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North Korea: Half a century of conflict and hostility

world Updated: Dec 20, 2011 00:27 IST

North Korean leader Kim Jong-Il's death at the age of 69 has plunged his country into uncertainty.

Here are key dates in the history of a troubled and secretive nation which has been embroiled in rows with its neighbour South Korea and with world powers over its nuclear ambitions.

1945: Japan's colonial rule over Korea ends with its World War II surrender. Korea is divided at the 38th parallel between the North, backed by the Soviet Union, and the South, supported by the United States.

1950-53: After Soviet and US troops leave the Korean peninsula, the North invades the South and war breaks out. The US intervenes on behalf of the South as part of a United Nations force, and China on the side of the North.

The war leaves an estimated four million dead. The US retains a major military presence in the South.

1988: The US imposes sanctions on North Korea after putting the country on its list of nations supporting terrorism.

1989: US satellite pictures reveal a nuclear reprocessing plant at the Yongbyon complex.

1994: The US comes close to war with North Korea over its removal of spent fuel rods from the Yongbyon reactor. Ex-president Jimmy Carter defuses the crisis with a visit to Pyongyang, which vows to freeze and dismantle its nuclear programme in return for energy aid.

1998: North Korea fires first long-range ballistic missile.

2002: US President George W. Bush names North Korea as part of an "Axis of Evil".

The 1994 accord breaks down after US accusations that the North has a secret nuclear weapons programme using enriched uranium.

2003: North Korea withdraws from the Nuclear Non-Proliferation Treaty. Six-way nuclear talks start in Beijing in August.

2005: For the first time, North Korea states that it has nuclear weapons.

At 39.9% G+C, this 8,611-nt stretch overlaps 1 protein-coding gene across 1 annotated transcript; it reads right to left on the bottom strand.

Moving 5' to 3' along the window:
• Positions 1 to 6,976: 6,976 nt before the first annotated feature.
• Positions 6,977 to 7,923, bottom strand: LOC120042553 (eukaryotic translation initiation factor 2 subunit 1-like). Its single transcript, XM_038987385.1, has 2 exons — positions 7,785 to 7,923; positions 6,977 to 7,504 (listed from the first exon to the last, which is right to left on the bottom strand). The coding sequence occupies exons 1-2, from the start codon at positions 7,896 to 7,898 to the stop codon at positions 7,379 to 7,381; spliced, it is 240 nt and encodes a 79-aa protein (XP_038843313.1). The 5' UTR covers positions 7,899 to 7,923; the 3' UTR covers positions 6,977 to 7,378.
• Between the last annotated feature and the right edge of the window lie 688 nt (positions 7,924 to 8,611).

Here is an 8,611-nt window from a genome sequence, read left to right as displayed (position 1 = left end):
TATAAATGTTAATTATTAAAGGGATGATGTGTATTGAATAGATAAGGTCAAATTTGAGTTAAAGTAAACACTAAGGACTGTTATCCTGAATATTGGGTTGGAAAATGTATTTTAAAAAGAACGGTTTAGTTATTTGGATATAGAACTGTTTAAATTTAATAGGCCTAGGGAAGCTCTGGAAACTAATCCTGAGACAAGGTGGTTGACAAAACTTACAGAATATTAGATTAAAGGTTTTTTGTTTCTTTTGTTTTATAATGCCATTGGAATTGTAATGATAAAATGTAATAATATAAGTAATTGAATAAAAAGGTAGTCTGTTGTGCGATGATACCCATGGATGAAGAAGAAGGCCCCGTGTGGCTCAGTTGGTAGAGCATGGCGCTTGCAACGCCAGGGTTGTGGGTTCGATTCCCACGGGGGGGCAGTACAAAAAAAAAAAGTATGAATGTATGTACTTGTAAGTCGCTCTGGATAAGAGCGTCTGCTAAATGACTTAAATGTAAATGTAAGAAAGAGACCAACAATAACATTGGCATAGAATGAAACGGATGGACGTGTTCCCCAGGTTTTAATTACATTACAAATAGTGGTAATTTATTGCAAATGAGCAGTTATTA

2006: North Korea carries out its first nuclear test on October 9, sparking international condemnation and more UN sanctions.

2007: North Korea agrees in February to scrap its nuclear facilities in return for economic aid and diplomatic benefits. In July, North Korea says it has closed down its main nuclear site.

2008: In June, North Korea blows up the cooling tower at Yongbyon to show its commitment to nuclear disarmament.

In October, Washington removes North Korea from its terrorism blacklist.

2009: April 5: The North launches a long-range rocket and announces it will quit the six-party talks and restart its Yongbyon complex after UN condemnation.

May 25: North conducts its second nuclear test, sparking tougher UN sanctions.

2010: March 26: Forty-six sailors die when a South Korean warship sinks near the North Korean border. International investigators later say it was sunk by a North Korean torpedo, an accusation the North denied.

November 12: North Korea unveils uranium enrichment plant to visiting US scientists. Experts say it could be reconfigured to make atomic weapons.

November 23: North fires shells at a South Korean island, killing four.

2011: July 22: North and South Korean nuclear envoys meet in Bali to discuss possible resumption of six-party talks.

October 24-25: US and North hold a second bilateral meeting, in Geneva, but make no breakthrough.

December 19: North Korean state media say Kim Jong-Il died two days previously of a heart attack at the age of 69, and urge people to support his son and heir apparent Kim Jong-Un. A funeral is scheduled for December 28.

-- South Korea places all troops on emergency alert, Japan calls an emergency security meeting and the US says it is "closely monitoring events".